7th in Philip E. Kay series
Philip Kay resumed his accustomed role on the plaintiff's side by suing the California State Bar. State Bar respondents should seek new strategies because 1) strategies unanticipated by the state-bar establishment are more likely to prevail; and 2) the known options have a low probability of success. Kay's 92-page first-amended complaint contains a novel strategy for state-bar defense. (Case No. CFF-10-496869, Cal. Superior Court, San Francisco.)
Kay's clever idea asks the superior court to enjoin the State Bar from recommending his disbarment. A plaintiff can obtain injunctive relief or any equitable remedy only when remedies at law are inadequate, and Kay's suit will survive demurrer only if he shows the existing Supreme Court review process is sham. Kay's complaint—containing argument and numerous citations to case law and looking more like a brief—argues that allowing the State Bar to pass its recommendation to the Supreme Court will cost time and expense when Kay subsequently sues to vacate the judgment, irreparably harming Kay and his clients.
This is undoubtedly the weakest point of Kay's case. Kay sidesteps arguing that review by the Supreme Court is an infirm remedy at law by treating posttrial relief as remedy; but the alternative, arguing in superior court that review by the Supreme Court is not an adequate remedy at law, could seem worse. Any way Kay pleads the case, the likelihood of his prevailing in superior court is nonexistent; the likelihood of surviving demurrer, negligible. His object should be to bridge to the federal courts, and to satisfy federal jurisdiction, he must challenge the adequacy of the petition mechanism. To dispel the apparent absurdity of a contest of the petition's adequacy, Kay should emphasize that the Supreme Court rules on a petition for writ of review by exercising a separate plenary power over the State Bar, not in the Supreme Court's role as court of last appeal.
Justice Brown's In re Rose dissent summarizes the basic argument for the inadequacy of the petition for review:
As the court itself has acknowledged only recently, changes in our own rules made in the wake of legislative amendments to the administrative procedures governing bar discipline proceedings "relieve the court of the burden of intense scrutiny of all disciplinary recommendations." [Citation.]...Unless, by dint of skill or luck, the issues are framed so they are deemed to fall within the ambit of rule 954, an attorney facing suspension or disbarment from the right to practice her profession gets no hearing, no opportunity for oral argument, and no written statement of reasons—from this or any other article VI court. (In re Rose (2000) 22 Cal. 4th 430, 466 [Dissenting opn. by Brown, J.].)
Disdaining the "advances" of the California Bar system, which congratulates itself for providing fake judges to oversee attorney discipline, Justice Brown continues:
The host of practitioners of this and that trade, licensed and regulated by government agencies, has access to administrative mandamus in discipline cases, where judges of article VI courts review questions of law de novo and questions of fact under the substantial evidence standard. They get both a full plate of administrative due process and real judicial review. Before honest-to-God judges. [Citation.] (In re Rose, supra, 22 Cal. 4th at p. 469. [Brown, J.].)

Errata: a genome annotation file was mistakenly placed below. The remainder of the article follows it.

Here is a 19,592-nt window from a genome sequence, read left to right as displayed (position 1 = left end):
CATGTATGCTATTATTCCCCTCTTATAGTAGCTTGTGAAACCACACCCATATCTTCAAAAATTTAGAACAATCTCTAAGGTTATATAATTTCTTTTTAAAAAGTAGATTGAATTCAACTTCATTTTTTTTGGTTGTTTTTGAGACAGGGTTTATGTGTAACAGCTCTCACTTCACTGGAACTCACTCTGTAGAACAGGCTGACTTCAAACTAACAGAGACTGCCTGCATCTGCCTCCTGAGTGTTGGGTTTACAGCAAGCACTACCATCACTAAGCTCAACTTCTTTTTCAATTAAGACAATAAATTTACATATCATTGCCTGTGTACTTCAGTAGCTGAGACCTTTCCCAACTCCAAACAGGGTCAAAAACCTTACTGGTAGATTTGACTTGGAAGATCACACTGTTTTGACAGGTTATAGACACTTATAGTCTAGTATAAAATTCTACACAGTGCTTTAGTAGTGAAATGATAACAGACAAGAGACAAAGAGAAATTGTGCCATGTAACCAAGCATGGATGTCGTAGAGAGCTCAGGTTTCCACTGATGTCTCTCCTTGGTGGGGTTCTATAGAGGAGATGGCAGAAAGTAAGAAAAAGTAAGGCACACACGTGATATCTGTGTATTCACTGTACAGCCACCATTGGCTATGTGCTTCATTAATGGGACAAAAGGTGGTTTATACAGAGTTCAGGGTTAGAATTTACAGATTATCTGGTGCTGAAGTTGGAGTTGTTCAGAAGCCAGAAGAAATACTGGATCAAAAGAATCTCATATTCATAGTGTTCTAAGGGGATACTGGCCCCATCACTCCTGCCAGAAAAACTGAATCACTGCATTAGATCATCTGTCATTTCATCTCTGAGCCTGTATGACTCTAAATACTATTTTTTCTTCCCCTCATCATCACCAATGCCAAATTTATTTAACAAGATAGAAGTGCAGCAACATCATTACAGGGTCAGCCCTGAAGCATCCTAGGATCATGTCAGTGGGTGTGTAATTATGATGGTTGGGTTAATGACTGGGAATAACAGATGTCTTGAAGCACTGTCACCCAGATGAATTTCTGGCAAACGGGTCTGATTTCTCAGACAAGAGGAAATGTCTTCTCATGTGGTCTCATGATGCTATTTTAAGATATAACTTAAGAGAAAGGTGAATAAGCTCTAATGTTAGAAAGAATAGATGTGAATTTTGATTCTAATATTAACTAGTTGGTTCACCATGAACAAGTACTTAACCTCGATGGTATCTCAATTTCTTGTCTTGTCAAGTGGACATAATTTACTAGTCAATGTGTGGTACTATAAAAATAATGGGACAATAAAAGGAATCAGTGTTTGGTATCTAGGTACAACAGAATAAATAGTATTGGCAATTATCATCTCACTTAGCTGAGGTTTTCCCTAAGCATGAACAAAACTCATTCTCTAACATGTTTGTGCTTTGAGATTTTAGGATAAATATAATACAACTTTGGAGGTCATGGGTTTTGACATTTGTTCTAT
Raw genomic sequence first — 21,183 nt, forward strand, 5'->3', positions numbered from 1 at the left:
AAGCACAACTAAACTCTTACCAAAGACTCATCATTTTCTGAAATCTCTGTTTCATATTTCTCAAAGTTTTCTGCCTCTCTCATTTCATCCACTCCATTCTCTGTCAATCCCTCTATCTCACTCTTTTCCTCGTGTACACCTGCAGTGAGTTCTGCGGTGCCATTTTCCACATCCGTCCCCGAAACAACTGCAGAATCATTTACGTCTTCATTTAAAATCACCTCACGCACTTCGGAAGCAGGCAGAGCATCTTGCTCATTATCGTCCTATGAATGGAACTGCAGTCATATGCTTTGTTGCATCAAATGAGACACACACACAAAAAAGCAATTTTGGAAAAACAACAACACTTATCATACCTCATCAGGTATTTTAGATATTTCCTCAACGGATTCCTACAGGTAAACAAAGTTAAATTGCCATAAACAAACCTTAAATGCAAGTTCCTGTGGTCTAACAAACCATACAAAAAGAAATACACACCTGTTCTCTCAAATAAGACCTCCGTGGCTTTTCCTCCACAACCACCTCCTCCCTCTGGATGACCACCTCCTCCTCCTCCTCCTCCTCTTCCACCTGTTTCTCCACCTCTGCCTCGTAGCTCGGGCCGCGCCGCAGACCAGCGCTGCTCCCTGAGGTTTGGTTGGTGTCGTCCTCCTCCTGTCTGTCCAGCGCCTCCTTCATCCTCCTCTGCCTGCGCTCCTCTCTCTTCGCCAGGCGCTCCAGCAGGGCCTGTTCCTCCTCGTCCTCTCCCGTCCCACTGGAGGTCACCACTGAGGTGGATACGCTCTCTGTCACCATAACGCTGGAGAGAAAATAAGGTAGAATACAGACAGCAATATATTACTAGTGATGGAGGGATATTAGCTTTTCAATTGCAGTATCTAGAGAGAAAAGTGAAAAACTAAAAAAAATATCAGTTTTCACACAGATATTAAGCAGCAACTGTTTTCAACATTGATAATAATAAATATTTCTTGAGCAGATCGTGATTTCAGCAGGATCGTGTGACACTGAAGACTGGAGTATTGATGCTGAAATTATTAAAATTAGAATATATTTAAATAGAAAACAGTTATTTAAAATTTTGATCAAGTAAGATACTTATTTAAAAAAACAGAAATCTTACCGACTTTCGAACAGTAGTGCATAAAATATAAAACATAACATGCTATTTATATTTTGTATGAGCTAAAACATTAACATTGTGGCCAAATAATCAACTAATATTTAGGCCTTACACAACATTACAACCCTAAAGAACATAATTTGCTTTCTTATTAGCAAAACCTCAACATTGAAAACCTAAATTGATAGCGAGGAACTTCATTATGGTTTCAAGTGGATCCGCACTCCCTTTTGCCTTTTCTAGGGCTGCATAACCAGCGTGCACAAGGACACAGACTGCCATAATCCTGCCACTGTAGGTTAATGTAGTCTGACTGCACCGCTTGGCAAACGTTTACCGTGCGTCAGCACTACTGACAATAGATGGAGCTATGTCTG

Justice Brown stopped short of concluding the review procedure fell below minimum U.S. Constitutional standards for due process and equal protection: her dire prognosis proved over-optimistic. In re Rose was the Supreme Court's first and last State Bar case after the Legislature downgraded attorneys' entitlement to judicial review. The Supreme Court's blindness when denying review also proves its remedial inadequacy, as in my case, where the Supreme Court ignored the State Bar's fraud, publicly documented in my petition for writ of review; the identified perpetrator Melanie J. Lawrence remains on the State Bar's payroll.
State Bar rules lock respondents into their positions. Respondents must assess the risks of waiver even more carefully than in superior court. Kay may find it hard to rebut allegations that his filing a petition for writ of review, recently denied by the California Supreme Court, waived contest of the review mechanism.
Corrections (March 21, 2010):
In my rush to publish, two errors crept into my account:
First the good news. Philip Kay's petition for writ of review remains unfiled, changing my commentary's nature from expression of regret to suggestion. This is good because suggestion is better than regret.
The bad news is that the Supreme Court considered In re Silverton, another State Bar matter, following In re Rose. (See In re Silverton (2005) 36 Cal.4th 81.) I should have written "In re Rose was the last petition for writ of review the Supreme Court granted." In re Silverton is the exception that proves the rule that the Supreme Court has abandoned the practice of reviewing State Bar cases. The Supreme Court first denied Silverton's petition and reviewed the case on its own motion, disbarring Silverton despite the State Bar Court's recommended suspension.
In re Silverton told State Bar respondents that only ill could come from filing petitions for writ of review: petition denied but attention granted. The Supreme Court's punitiveness in Silverton shows a Supreme Court as malicious as the State Bar, but I'm afraid the case weakens the argument that the Supreme Court provides no review.